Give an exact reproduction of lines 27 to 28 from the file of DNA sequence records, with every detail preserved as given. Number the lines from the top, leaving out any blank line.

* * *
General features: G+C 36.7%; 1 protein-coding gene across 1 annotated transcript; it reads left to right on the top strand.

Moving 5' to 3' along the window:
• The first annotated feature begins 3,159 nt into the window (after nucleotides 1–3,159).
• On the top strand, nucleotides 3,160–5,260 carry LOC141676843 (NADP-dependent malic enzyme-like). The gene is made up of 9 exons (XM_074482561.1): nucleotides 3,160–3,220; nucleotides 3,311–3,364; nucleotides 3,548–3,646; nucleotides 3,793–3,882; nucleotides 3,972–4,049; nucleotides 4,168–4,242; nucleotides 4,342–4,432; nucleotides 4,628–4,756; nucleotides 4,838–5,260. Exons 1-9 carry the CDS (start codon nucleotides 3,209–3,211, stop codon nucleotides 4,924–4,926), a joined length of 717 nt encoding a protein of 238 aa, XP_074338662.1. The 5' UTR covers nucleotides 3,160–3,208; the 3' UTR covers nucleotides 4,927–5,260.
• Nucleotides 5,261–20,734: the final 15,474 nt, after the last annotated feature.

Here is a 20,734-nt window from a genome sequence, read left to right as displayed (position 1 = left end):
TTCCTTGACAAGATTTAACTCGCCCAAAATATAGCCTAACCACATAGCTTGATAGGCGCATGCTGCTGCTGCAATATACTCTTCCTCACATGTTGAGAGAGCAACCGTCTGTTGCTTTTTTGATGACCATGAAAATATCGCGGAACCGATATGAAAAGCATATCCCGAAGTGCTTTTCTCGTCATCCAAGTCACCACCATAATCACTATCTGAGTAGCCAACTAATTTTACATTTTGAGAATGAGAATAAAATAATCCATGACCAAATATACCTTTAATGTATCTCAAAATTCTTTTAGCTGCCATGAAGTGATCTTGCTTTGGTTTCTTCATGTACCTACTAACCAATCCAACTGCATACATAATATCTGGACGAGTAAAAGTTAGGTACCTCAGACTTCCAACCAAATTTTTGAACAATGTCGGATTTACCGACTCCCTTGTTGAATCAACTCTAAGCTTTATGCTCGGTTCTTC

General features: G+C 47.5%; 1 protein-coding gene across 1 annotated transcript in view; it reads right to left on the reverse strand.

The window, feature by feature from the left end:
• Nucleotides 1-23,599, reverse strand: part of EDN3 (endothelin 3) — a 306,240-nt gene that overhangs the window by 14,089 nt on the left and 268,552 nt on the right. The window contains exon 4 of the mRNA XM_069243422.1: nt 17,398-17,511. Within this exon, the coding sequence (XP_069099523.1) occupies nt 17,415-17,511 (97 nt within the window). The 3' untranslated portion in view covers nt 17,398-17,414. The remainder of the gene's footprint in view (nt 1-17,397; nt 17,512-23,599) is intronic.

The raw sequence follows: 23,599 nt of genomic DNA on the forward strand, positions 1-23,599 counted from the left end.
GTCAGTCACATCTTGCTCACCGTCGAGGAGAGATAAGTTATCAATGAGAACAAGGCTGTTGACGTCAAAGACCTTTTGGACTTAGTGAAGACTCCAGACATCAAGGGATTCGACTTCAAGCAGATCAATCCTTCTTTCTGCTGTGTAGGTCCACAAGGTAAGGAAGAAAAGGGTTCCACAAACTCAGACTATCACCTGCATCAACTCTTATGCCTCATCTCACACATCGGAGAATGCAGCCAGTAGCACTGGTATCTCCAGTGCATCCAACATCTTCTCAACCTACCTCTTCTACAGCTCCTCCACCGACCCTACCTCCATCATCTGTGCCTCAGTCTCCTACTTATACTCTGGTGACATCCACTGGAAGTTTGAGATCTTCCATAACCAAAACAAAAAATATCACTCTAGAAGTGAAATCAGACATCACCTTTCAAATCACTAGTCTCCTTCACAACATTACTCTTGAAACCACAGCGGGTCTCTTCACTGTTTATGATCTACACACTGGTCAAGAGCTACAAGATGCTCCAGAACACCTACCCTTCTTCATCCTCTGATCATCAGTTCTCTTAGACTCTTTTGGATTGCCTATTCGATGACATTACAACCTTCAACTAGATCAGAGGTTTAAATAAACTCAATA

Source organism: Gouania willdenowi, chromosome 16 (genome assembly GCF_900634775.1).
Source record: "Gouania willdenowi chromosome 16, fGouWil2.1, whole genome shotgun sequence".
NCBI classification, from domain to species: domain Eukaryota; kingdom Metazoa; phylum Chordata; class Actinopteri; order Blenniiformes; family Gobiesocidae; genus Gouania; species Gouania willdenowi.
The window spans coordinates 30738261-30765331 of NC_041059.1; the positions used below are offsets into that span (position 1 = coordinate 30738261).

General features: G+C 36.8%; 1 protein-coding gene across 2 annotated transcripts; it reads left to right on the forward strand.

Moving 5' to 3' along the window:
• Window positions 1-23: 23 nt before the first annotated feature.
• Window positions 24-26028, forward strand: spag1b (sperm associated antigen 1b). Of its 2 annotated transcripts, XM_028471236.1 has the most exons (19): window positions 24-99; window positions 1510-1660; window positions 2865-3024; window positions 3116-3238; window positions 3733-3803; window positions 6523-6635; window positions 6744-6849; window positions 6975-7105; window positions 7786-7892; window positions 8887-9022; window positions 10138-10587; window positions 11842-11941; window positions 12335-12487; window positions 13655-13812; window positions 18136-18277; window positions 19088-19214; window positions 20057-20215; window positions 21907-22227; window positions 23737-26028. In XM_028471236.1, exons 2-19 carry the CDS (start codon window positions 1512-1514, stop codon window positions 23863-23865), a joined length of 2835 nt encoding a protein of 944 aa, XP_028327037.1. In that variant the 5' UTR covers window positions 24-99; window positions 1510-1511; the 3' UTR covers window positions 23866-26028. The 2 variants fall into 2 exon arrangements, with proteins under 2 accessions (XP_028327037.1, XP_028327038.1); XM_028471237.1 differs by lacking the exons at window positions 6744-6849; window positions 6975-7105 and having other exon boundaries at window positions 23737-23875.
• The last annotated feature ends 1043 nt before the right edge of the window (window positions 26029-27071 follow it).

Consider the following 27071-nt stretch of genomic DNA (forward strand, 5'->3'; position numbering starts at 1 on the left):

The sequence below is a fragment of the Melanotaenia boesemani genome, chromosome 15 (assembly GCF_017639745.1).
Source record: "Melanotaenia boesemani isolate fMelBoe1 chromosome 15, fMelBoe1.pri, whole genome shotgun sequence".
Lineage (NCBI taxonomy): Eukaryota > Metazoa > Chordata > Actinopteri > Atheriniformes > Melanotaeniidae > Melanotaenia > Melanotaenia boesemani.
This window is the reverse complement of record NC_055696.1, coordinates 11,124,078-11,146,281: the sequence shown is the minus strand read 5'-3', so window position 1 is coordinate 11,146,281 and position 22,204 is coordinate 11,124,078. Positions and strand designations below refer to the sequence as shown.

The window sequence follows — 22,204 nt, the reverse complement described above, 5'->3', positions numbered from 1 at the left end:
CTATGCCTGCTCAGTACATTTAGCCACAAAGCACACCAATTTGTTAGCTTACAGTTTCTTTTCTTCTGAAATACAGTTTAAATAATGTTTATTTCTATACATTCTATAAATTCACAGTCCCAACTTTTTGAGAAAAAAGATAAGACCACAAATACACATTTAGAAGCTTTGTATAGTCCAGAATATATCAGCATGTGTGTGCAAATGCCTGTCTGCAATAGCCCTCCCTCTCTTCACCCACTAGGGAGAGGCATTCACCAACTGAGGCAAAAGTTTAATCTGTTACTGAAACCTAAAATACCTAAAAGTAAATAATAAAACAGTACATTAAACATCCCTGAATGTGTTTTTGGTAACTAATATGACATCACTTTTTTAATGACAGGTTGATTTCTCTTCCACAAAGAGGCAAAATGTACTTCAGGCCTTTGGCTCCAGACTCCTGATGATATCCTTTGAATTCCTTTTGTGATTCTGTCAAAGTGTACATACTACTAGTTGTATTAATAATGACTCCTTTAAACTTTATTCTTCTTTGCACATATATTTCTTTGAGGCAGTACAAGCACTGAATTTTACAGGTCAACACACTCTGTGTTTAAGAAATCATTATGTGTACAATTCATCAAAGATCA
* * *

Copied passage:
The window sequence follows — 22,204 nt, the reverse complement described above, 5'->3', positions numbered from 1 at the left end:
CTATGCCTGCTCAGTACATTTAGCCACAAAGCACACCAATTTGTTAGCTTACAGTTTCTTTTCTTCTGAAATACAGTTTAAATAATGTTTATTTCTATACATTCTATAAATTCACAGTCCCAACTTTTTGAGAAAAAAGATAAGACCACAAATACACATTTAGAAGCTTTGTATAGTCCAGAATATATCAGCATGTGTGTGCAAATGCCTGTCTGCAATAGCCCTCCCTCTCTTCACCCACTAGGGAGAGGCATTCACCAACTGAGGCAAAAGTTTAATCTGTTACTGAAACCTAAAATACCTAAAAGTAAATAATAAAACAGTACATTAAACATCCCTGAATGTGTTTTTGGTAACTAATATGACATCACTTTTTTAATGACAGGTTGATTTCTCTTCCACAAAGAGGCAAAATGTACTTCAGGCCTTTGGCTCCAGACTCCTGATGATATCCTTTGAATTCCTTTTGTGATTCTGTCAAAGTGTACATACTACTAGTTGTATTAATAATGACTCCTTTAAACTTTATTCTTCTTTGCACATATATTTCTTTGAGGCAGTACAAGCACTGAATTTTACAGGTCAACACACTCTGTGTTTAAGAAATCATTATGTGTACAATTCATCAAAGATCA